The Modern Classic – Taking a look at the last of the mighty Monaro’s

Australia has had its fair share of automotive icons over the years, vehicles that encouraged, shaped and defined our automotive culture as we know it. The Holden Monaro has been one particular model that arguably takes out the crown as one of Australia’s most important four wheeled creations and, with a linage that spans a number of decades, the car has won its place in the hearts of enthusiasts across the country. Here we will take a look at the last of the popular two door coupes which farewelled one of Australia’s most loved performance breeds, the Holden Monaro CV8. The first CV8 Monaro graced the automotive scene 20 years after the HX LE was released. The car had created its own culture and was the prized fighter in the Holden vs Ford debate, so the third coming of the vehicle had big shoes to fill. The first modern Monaro concept was revealed in 1998 at the now debunked Australian International Motor Show in Sydney. The VT-Based coupe received so much fanfare that Holden had no choice but to give the people what they wanted. The first release occurred 3 years later in 2001 with the VX Commodore based Monaro CV8 (V2) coming onto the scene in spectacular fashion. The Aussie powerhouse featured a 5.7 L Gen III V8 mated to either a 6 Speed manual or 4 speed automatic transmission. The Series 2 model soon debuted at the start of 2003 with a revised dashboard from the VY Commodore, a new wheel design and various colour changes. The CV8-R was a limited edition variant that was available in either a grey or red colour scheme. It wasn’t until the VZ Monaro hit the market in 2004 that the vehicle received revised front and rear bumper assemblies and the infamous double ducted bonnet. Holden knew that the coupes time was nearing closer to an end so the final incarnation of the Monaro was produced, the CV8-Z, and was limited to 1100 units. The CV8-Z featured a sunroof, unique wheels and bold colour choices and was revered by many as a fitting farewell to the Monaro legacy. As soon as Holden announced it was the end of the line of the Monaro, many had hoped, or even wished that it was going to make a comeback with a next model release, however as we now know, with Holden ceasing Aussie manufacturing, this last hurrah of the true Aussie performance coupe will forever hold its place in the history books. What did you think the CV8 did the Monaro name justice? Have you owned one of these fierce rides? Head over to the Rare Spares Facebook page and let us know in the comments!

End of model Runout - The Monaro that Almost Was

The Holden Monaro has been one of Australia’s most iconic cars and one that has defined our motoring pedigree as we know it, but there is one model that never carried the great nameplate, and that’s the Holden HX LE Coupe. The unofficial final model of the original Monaro series that began with the HK in 1968, was the limited edition Holden HX LE coupe and was released on September 27 1976. The car itself was a nod to the Monaro, sharing the same metal work and was adorned with gold pin striping and ‘LE’ lettering on the model's distinctive metallic crimson paint. Although it never officially carried the Monaro name, the fact it was a top end coupe, led Holden fans to regard the car as a true blue member of the family. There were just 580 examples of the limited edition HX LE Coupe produced and they came fresh from Holden's old Pagewood plant in Sydney. The striking coupe featured double quartz halogen headlights,HX Premier front end, front and rear spoilers and the unique US sourced “Honeycomb” 14x7 inch polycast wheels which completed the package. The car also features an array of high tech gadgetry that included power windows, power steering, power aerial, integrated air conditioning, heated rear window, quadraphonic eight-track cartridge player and was finished with tinted windows. The passenger compartment of the coupe featured a walnut finish dash fascia and centre console with velour and cloth trim, a mighty luxurious package in 1976. The HX LE came with Holden's healthy 308ci V8, the Turbo-Hydramatic transmission and a Salisbury limited slip differential, all parts that were considered high performance Monaro essentials. However with Holden’s choice not to name the car officially as a Monaro, the HX LE was essentially the combination of prestige additions and surplus parts. Although the Holden HX LE Coupe was never officially called a Monaro, it had all the ingredients to wear the name with pride! But why do you think Holden chose not to name the car a Monaro? Head over the Rare Spares Facebook page and let us know!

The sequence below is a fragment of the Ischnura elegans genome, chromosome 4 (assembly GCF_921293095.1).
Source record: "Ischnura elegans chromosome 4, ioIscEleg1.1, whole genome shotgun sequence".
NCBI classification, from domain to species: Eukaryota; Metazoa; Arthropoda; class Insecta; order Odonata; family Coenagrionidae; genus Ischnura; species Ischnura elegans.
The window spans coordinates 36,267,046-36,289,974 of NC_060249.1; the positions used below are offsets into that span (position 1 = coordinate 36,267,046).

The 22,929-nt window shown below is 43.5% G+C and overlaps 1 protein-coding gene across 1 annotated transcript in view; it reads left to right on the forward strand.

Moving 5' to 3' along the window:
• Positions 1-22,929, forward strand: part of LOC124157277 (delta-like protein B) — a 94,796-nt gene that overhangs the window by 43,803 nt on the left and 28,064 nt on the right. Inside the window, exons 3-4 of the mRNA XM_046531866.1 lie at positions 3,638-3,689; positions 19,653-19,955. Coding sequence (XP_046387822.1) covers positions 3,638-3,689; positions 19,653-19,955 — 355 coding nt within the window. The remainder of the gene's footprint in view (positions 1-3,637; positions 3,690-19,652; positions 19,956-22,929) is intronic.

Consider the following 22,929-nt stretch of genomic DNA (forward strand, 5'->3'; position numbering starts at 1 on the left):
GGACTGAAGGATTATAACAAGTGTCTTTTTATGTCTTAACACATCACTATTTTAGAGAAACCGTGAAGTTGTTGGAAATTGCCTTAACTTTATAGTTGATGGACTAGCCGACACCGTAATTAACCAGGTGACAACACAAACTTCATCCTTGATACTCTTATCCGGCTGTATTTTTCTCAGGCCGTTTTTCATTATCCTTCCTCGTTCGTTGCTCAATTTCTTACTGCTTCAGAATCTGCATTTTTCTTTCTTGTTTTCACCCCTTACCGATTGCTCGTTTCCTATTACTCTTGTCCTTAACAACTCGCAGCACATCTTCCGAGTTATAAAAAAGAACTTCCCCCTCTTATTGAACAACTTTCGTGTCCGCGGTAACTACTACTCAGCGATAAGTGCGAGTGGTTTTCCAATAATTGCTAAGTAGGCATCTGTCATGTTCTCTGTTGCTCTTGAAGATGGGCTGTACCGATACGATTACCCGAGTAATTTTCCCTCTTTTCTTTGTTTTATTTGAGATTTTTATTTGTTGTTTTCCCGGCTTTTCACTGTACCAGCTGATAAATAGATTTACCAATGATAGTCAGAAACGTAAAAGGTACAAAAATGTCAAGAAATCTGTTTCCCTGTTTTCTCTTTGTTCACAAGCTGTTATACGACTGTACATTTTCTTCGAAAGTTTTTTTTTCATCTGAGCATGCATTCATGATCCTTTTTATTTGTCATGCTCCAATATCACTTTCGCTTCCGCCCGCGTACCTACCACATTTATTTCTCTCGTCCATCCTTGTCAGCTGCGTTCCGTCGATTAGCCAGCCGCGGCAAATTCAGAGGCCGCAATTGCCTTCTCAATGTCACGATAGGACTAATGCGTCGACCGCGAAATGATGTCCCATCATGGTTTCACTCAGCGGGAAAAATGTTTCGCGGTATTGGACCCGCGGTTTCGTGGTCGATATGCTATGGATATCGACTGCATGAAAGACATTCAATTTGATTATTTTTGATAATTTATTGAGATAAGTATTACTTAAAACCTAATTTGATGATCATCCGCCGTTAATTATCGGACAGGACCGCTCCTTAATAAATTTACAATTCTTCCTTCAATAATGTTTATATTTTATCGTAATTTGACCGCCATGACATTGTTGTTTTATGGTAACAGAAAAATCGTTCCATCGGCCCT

Top 5 Australian Auction Car Prices

15. March 2016 11:22 by Rare Spares in Rare Spares  //  Tags: , ,   //   Comments (0)
The theory of supply and demand is Economics 101. A very basic principle that explains the less there is of something, the more people will be willing to pay for it. Think red diamonds, a bottle of 1787 Lafitte, The Mona Lisa. You get the idea. All these kinds of things are incredibly rare and therefore incredibly expensive. Something else that will become not only incredibly rare soon but extinct is the Australian car industry. So it follows that some already very rare Australian cars that that have already fetched some staggering auction prices will increase in value even more. Counting down, the fifth most expensive car to be sold at auction in Australia isn’t actually Australian at all but a 1960 Volkswagen Kombi Samba Microbus, which sold for $202,000 last year, setting a world record for the price paid for a Kombi in the process. One step off the podium in fourth and also selling last year at a charity auction was the very last Ford Falcon GT-F ever to be produced. With the ‘F’ in GT-F standing for ‘Final’, only 500 of these were made but there’s only one with a ‘GT-F (500)’ stamp on it and it went for $236,000. Probably a bargain when you consider the owner of ‘GT-F (001) was offered $500,000! Third most expensive at auction is a vintage Aussie icon in the shape of a 1971 Falcon XY GTHO Phase lll. Sold in 2007 for $683,000, this classic was the record holder for the highest price paid for an Australian muscle car at the time. Not a bad profit when you consider these legends of the road originally sold for $5159.00 That record didn’t last long though because a few months later another Phase lll from the same year went for an even more astounding $750,000! So that brings us to the most expensive car ever to be sold at auction in this country. This record has stood for some time and although it subsequently sold in 2010 for about a third of the record price it fetched in 2008, it still puts the $920,000 paid for the one and only 7.0-litre Holden Monaro HRT 427 as the title holder. Now, $920,000 is a lot of money in anyone’s language, but globally it pales into insignificance for the price paid at auction in 2014 for a 1962 Ferrari 250 GTO. It went for an eye-watering US$38,115,000! A smidge over $51 Million Aussie dollars at today’s rate. Kind of makes the HRT 427 look like a steal!

Aboriginal Car Name Origins

19. February 2016 15:06 by Rare Spares in Rare Spares  //  Tags: , , ,   //   Comments (0)
There are some great car companies around the world with iconic names to match. The origins of these companies are well known to car enthusiasts, even though many have since been bought out or sold. The Brits have Rolls Royce and Bentley, the Germans have Porsche and Mercedes Benz and the Italians have Ferrari and Fiat, and so on and so forth. These brands evoke images of their country of origin, whether it’s a Silver Shadow majestically passing Big Ben, a Carrera 911 storming down an autobahn near Stuttgart or a Fiat 500 zipping around the Colosseum in search of that perfect espresso. Here in Australia, we have exactly the same scenario as our European cousins. Holden and Ford have established a proud national heritage too, however the names of some of our car models have a history originating from a culture that itself, has been around for over forty thousand years. And that of course is the Aboriginal culture belonging to the traditional owners of Australia. A shining example of this is the beloved Monaro, which is Aboriginal for ‘high plain’ or ‘high plateau’. In 1967, Holden was having trouble coming up with a name for its new coupe. But as luck would have it, Noel Bedford, Holden's Technical Designer was on holiday and as he drove through Cooma, he passed the ‘Monaro County Council’. “It said ‘Monaro County Council' in western-type lettering that reminded me of 'Marlboro Country' and Camaro. It seemed to me so simple and logical. Why didn't somebody think of it before? I was quite excited and couldn't wait to get back to work,” Noel explains. And the rest as they say is history. Another true Aussie automotive icon is the Holden Torana, which like the Monaro, has its name originating from Aboriginal culture. Meaning ‘to fly’, it also has alternate meanings in other cultures such as Hinduism and Buddhism. Unfortunately, not every car name with Aboriginal origins becomes an icon. So it was with the Camira. Billed as a “Supercar” in the early 1980s when released, it never really lived up to the hype. As a result, the Camira, meaning ‘wind’, never went on to achieve the status of the aforementioned legends above. A more recent example of continuing the indigenous theme is the Maloo. John Crennan, the ex HSV Managing Director came up with that one after reading a book on Aboriginal Australians. Released in 1990, the Maloo, meaning ‘storm’ or ‘thunder’, was released in 1990 as a performance ute. It went on to become famous in 2006 when the Z series Maloo R8 broke the world record for the fastest production performance Ute. Without doubt, these great Aussie auto icons, named after words from one the of oldest, if not the oldest surviving culture in the world, evoke images of our great Australian landscape, just like the European auto icons do in London, Stuttgart or Rome.